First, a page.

The alveolar gas equation

A patient is in respiratory distress, SaO2 deteriorates and you wonder how to turn round the situation. Apart from other diagnostics, you get an arterial blood gas and analyse pH, pCO2 and elytes. Yet the core value is pO2 and this is the hardest to analyse. There are no normal values for pO2, unless you know the FiO2, the temperature and the age of the patient. The one most important medical equation for intensive care is the alveolar gas equation (AGE), which is actually quite easy to derive:

1. O2 streams into the alveolus with the breathing gas, which consists of ambient air (possibly enriched with O2) and water vapor (saturated by the nose, trachea and bronchi) – so it comes with a partial pressure of

  •  (atmospheric pressure – water pressure) x inspiratory O2 quotient

Comments:

  • Now we are used to getting atmospheric pressure as hPa and not in Torr, but our BGA values tend to be in Torr (aka mmHg), so you have to convert the units. In Augsburg, atmospheric pressure is about 1020 hPa, which amounts to 768 mmHg. Water pressure is 47 mmHg.
  • The inspiratory O2 quotient is easy, if no O2 is supplied (21%), but gets problematic if nasal prongs or a mask without reservoir are used, because they don’t provide a predictable FiO2. Nasal prongs deliver from 30% to at most 40% (the latter only if you turn up the flow to ridiculous levels). Normal face masks deliver between 40% und 60%, again depending on the flow. Non-rebreather (reservoir) masks can deliver 100% only, if you (can) close both inlet valves, otherwise you end up with (about) 80%.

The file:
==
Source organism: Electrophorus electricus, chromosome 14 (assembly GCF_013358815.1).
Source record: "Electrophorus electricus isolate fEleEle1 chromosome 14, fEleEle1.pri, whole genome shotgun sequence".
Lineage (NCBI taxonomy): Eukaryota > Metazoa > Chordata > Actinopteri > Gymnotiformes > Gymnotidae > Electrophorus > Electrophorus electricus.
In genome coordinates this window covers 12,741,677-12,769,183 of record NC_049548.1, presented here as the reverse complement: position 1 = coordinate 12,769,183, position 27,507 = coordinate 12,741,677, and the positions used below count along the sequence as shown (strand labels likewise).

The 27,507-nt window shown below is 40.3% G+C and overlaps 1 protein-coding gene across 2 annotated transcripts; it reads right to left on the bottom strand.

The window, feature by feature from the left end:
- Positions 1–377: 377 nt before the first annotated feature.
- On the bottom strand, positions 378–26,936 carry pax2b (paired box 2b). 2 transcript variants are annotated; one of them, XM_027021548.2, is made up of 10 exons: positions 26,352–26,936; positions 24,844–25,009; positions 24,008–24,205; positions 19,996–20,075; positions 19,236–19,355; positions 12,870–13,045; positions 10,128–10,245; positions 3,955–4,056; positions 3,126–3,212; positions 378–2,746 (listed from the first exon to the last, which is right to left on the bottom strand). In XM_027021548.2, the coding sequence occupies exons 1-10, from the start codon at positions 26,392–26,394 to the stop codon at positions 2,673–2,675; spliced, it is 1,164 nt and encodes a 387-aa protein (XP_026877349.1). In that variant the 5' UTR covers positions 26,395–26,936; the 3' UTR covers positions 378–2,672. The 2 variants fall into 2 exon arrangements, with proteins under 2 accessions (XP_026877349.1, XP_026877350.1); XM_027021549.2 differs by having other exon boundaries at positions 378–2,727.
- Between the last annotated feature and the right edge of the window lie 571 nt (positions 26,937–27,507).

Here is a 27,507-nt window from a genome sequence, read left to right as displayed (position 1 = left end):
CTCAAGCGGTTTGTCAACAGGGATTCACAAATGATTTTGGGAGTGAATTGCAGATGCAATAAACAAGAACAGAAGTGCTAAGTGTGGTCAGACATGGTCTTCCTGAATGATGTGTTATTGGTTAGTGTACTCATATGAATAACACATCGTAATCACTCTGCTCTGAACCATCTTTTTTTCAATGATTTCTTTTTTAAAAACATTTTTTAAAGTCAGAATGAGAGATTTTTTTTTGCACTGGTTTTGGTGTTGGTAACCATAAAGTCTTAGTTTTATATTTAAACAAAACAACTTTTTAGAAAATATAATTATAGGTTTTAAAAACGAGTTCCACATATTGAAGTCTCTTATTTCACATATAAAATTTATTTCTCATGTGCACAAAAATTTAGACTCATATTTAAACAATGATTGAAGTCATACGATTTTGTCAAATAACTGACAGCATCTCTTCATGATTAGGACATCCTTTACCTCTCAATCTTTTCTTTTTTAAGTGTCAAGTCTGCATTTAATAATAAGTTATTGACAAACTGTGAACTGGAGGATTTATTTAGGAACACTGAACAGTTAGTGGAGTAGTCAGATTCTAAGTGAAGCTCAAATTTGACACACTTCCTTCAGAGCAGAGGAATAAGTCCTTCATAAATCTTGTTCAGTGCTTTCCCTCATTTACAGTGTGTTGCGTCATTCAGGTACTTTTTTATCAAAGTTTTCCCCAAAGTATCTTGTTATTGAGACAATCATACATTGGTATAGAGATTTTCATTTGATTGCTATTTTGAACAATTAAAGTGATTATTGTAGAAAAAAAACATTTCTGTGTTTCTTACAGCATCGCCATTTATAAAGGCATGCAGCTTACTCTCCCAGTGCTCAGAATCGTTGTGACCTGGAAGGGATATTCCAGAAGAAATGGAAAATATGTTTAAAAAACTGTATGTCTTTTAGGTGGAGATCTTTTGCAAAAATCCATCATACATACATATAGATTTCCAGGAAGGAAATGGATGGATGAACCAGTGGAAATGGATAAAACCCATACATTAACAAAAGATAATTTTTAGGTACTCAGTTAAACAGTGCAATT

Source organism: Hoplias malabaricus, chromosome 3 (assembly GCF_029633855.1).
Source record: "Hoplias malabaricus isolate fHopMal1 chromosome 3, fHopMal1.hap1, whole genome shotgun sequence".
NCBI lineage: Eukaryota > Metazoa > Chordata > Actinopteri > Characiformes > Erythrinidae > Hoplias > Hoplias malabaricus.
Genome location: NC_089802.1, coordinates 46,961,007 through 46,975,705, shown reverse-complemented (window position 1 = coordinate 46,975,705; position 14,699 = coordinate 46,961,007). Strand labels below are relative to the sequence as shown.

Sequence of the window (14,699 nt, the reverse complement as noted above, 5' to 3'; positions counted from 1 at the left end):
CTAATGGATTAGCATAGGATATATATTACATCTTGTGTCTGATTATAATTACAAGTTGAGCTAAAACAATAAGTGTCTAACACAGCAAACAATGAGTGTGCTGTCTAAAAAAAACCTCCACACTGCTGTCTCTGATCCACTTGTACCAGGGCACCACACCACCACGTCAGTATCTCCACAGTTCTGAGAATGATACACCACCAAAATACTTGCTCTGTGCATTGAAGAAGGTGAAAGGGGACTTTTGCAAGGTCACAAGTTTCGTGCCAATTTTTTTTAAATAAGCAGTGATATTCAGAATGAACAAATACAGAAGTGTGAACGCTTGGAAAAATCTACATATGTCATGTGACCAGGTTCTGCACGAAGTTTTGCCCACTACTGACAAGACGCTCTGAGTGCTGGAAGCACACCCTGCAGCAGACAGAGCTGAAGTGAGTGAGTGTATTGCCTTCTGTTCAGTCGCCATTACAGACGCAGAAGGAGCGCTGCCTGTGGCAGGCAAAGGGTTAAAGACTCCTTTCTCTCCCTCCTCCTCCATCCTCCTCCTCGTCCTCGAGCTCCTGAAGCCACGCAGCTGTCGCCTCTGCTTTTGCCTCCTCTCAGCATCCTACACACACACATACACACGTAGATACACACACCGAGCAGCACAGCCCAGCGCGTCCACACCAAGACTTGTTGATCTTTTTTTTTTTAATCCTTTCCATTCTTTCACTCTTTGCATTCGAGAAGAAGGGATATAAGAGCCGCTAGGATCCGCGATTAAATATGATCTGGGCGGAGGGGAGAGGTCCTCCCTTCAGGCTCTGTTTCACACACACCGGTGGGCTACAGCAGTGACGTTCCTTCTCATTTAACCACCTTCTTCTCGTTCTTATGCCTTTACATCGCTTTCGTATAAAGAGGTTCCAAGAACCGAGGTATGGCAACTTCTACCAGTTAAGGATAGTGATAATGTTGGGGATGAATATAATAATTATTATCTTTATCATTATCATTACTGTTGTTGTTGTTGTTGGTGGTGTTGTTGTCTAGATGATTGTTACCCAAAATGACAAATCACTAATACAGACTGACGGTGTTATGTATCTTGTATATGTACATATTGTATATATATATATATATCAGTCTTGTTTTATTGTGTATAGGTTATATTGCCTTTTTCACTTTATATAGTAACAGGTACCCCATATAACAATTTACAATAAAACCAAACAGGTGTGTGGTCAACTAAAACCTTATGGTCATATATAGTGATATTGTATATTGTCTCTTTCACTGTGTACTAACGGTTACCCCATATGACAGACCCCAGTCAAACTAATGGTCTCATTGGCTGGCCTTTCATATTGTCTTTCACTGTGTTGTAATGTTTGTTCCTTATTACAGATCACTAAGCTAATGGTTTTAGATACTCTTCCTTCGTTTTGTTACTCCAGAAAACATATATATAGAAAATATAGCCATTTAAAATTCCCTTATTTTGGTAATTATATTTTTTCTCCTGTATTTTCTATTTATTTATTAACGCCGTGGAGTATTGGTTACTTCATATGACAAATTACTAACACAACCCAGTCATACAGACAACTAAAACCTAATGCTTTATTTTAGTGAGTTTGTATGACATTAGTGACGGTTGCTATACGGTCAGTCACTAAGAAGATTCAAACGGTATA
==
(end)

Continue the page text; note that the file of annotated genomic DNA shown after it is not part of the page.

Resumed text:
2. Now O2 not only streams into the alveolus through breathing, but also is taken up by the blood, but the amount is hard to measure (we don’t know much about our own work, so we can’t  know how much the patient works either, so we cannot compute how much oxygen he needs). But we get that information from the CO2 in the alveolus, because every CO2 has to have been metabolized from O2 through glycolysis. Depending on what we burn with O2, we get between 1,2 and 0,7 CO2 for every O2 (this is the respiratory quotient), but it is usually taken as 0,8 in intensive care. So we spend O2 in an amount proportional to

  • alveolar CO2 / respiratory quotient

The funny thing is that CO2 diffuses exceptionally well through the various alveolar layers, so we may assume that alveolar CO2 is roughly equal to arterial CO2, so that O2 spent is proportional to

  • arterial CO2 / respiratory quotient

Since dividing by 0,8 is about as good as multiplying by 1,25 or maybe 1,2, the latter expression reads

  • 1,2 * PaCO2

[Here comes the mathematician: we talked about income and spent O2 being proportional to these expressions, but not about the real values. That you can still compute with pressures rather than volumes is not completely obvious – but follow the complete math here.]

3.The whole AGE reads

  • P_alveolar O2 = FiO2 * (P_atm – P_H2o) – 1,2 * PaCO2 = FiO2 * 721 – 1,2 * PaCO2    [values for Augsburg, 11th floor, stroke unit]

This, of course, holds only under steady state conditions (O2 and CO2 have time to diffuse, be metabolized and so on; no change in diet) and proper ICU diets.

Comments: